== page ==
Regulations on energy drinks and alcohol tighten

Posted by Janice Wong on 13th May 2010

Concerns that regulations are tightening on venues come after The West Australian today reports that a pub in Perth’s city centre will not be permitted to serve alcohol mixed with energy drinks in the closing two hours of operation on weekends. The ban comes from WA Liquor Commission and could be extended to other venues.

The pub, Impact Bar has been banned from serving alcohol mixed with energy drinks between midnight and its 2am closing time on weekends. The restriction came with the pub’s successful renewed application to extend trading hours on weekends from midnight to 2am.

According to reports, the director of Liquor Licensing, Barry Sargeant, wants to place similar restrictions across more  licensed venues in Perth in a bid to solve alcohol-related violence. However Impact Bar owner Tony Taylor has responded that his venue has not had problems in the past relating to alcohol-related violence. He believes his venue is well-managed and does not understand why the commission would restrict non-alcoholic beverages such as energy drinks.

WA Night Clubs Association vice-president Tim Brown yesterday said that these kinds of restrictions do not address the issues of alcohol-related violence and antisocial behaviour “in any real way”, saying most incidents happened on the streets. Before the restrictions were imposed, many venues used strategies to ward off unwanted patrons such as door fees, doormen, identity scanning and refusing entry and service to customers who were intoxicated, Mr Brown said.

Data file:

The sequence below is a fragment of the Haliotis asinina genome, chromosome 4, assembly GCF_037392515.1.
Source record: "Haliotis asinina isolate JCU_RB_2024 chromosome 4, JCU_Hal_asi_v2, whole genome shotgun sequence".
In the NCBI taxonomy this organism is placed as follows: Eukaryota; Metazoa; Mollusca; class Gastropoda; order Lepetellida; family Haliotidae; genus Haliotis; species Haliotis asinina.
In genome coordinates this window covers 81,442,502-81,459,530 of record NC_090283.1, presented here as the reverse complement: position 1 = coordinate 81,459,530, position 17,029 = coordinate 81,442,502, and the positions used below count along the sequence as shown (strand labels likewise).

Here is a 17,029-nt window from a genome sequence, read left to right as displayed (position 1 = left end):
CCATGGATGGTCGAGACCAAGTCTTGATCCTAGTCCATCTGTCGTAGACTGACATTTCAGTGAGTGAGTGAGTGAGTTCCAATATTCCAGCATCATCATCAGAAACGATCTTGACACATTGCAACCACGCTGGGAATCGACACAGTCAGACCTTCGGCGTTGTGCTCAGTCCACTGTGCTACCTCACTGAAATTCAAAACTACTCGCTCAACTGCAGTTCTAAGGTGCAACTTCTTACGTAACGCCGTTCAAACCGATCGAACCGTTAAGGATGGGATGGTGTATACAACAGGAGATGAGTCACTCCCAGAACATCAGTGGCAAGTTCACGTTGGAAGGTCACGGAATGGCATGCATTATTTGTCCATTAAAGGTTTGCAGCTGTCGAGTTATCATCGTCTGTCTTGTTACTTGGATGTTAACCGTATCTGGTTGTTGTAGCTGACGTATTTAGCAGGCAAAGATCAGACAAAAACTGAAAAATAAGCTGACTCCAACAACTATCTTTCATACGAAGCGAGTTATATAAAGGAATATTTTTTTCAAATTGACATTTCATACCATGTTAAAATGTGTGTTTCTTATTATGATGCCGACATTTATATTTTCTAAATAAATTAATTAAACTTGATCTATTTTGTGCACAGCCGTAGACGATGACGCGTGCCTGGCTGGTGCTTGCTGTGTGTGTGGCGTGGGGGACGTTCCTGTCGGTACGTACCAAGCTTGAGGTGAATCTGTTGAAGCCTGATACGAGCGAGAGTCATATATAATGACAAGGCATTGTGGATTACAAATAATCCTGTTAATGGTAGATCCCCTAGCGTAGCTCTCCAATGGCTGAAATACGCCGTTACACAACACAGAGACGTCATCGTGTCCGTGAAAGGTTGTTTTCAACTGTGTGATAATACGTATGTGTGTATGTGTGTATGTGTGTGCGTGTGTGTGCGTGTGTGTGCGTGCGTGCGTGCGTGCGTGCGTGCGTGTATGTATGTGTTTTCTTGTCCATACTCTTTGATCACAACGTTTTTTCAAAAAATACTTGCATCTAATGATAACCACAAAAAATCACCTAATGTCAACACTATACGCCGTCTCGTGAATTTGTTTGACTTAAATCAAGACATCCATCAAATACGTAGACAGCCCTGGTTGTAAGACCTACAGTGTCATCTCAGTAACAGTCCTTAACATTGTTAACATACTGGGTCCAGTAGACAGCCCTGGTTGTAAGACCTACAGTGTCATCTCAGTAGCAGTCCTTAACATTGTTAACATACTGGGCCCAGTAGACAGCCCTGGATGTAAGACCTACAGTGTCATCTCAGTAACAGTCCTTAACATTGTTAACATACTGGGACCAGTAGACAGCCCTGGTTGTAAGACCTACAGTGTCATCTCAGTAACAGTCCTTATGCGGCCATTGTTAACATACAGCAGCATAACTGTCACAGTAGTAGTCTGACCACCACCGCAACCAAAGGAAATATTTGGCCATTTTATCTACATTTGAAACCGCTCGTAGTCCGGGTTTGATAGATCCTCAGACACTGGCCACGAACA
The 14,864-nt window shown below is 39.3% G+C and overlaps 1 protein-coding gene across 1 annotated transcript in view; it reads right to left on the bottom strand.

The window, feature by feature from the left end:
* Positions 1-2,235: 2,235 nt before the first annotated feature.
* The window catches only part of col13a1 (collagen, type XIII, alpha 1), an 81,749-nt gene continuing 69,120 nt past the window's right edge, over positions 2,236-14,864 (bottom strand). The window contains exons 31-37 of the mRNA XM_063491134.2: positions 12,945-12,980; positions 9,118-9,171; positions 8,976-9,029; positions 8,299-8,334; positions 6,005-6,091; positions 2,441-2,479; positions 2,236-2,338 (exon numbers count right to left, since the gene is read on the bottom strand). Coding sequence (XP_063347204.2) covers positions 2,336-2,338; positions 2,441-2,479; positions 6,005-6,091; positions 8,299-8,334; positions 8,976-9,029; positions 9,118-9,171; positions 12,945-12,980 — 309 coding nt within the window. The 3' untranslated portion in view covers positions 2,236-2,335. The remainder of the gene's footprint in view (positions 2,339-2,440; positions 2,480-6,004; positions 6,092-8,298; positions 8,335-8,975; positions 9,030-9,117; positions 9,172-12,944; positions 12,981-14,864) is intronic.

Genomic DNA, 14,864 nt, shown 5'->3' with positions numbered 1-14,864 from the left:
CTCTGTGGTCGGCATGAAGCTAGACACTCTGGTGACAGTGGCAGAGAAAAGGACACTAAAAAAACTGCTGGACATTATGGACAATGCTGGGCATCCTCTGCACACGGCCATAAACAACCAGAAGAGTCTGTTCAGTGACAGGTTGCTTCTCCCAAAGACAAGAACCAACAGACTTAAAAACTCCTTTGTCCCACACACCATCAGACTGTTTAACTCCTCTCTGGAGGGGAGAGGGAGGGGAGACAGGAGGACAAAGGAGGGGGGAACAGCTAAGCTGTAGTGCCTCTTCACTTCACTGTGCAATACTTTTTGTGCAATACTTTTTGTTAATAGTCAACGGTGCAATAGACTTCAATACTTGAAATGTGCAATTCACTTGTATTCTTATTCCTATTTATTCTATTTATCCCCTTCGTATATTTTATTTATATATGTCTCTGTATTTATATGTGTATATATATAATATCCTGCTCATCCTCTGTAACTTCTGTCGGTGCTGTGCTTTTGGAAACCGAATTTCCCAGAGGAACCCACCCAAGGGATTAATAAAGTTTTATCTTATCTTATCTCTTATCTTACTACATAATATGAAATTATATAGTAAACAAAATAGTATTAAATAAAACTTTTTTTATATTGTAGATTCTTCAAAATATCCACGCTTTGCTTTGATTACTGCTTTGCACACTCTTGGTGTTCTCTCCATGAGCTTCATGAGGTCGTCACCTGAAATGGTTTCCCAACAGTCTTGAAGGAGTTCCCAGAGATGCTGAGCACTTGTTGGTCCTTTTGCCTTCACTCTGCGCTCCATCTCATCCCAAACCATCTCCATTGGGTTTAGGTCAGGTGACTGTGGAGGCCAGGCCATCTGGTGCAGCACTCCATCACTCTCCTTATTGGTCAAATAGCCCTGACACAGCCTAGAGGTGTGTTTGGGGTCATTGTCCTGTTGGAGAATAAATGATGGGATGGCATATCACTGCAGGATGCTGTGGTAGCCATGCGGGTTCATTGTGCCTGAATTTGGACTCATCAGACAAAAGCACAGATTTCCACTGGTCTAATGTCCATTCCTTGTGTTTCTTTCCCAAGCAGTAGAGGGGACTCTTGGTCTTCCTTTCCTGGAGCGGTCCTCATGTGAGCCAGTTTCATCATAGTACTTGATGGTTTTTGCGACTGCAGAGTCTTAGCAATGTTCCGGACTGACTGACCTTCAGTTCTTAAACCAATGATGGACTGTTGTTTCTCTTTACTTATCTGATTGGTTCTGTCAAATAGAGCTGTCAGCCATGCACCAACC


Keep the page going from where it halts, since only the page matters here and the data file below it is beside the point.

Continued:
But Mr Sargeant from the commission yesterday pushed evidence at the inquiry in which he said although alcohol restrictions were not the only solution to address alcohol-related issues, it was a “very good kickstart”.

Current regulations on caffeine in energy drinks

Caffeine used as a stimulant is permitted in Australia under the standard for Formulated Caffeinated Beverages at levels between 145 and 320 mg/L. Product Labels must indicate the caffeine content in milligrams and carry a mandatory advisory statement.

Australia’s leading Food Law expert Joe Lederman, managing principal of specialist food industry law firm FOODLEGAL released a report in February 2010 regarding some of the legal risks of adding caffeine to food.

An investigation by The New South Wales Food Authority (NSWFA) found  77% of caffeinated energy drinks contained more than the amount of caffeine permitted by the Food Standards Code.  The NSWFA also prompted the Australia New Zealand Food Regulation Ministerial Council (the body that sets food policy and ultimate responsibility for the contents of the Food Standards Code) to review the available scientific evidence on caffeine which could result in an update of the Policy Guideline on the Addition of Caffeine to Foods and amendments to existing caffeine permissions in the Food Standards Code. Furthermore, The Ministerial Council has agreed to develop a national compliance plan on the regulation of “energy drinks” so that the NSWFA’s investigation could soon become a national issue for suppliers.

Mr Lederman says that in comparison to many other overseas jurisdictions, Australia has very strict regulations applying to the addition of caffeine to “food” products. This is partially due to the fact that the Food Standards Code treats caffeine as a food additive. By way of comparison, international food standards as espoused by Codex Alimentarius do not list caffeine as
a food additive.

Product liability issues associated with caffeine

There is another concern related to highly-caffeinated food products. The Formulated Caffeinated Beverages Standard has a number of mandatory advisory statements that must be included on the product’s label in relation to the caffeine and vitamin content of the product. The objective of this Standard is to protect consumers who may be sensitive to caffeine or suffer adverse consequences as a result of over-consumption.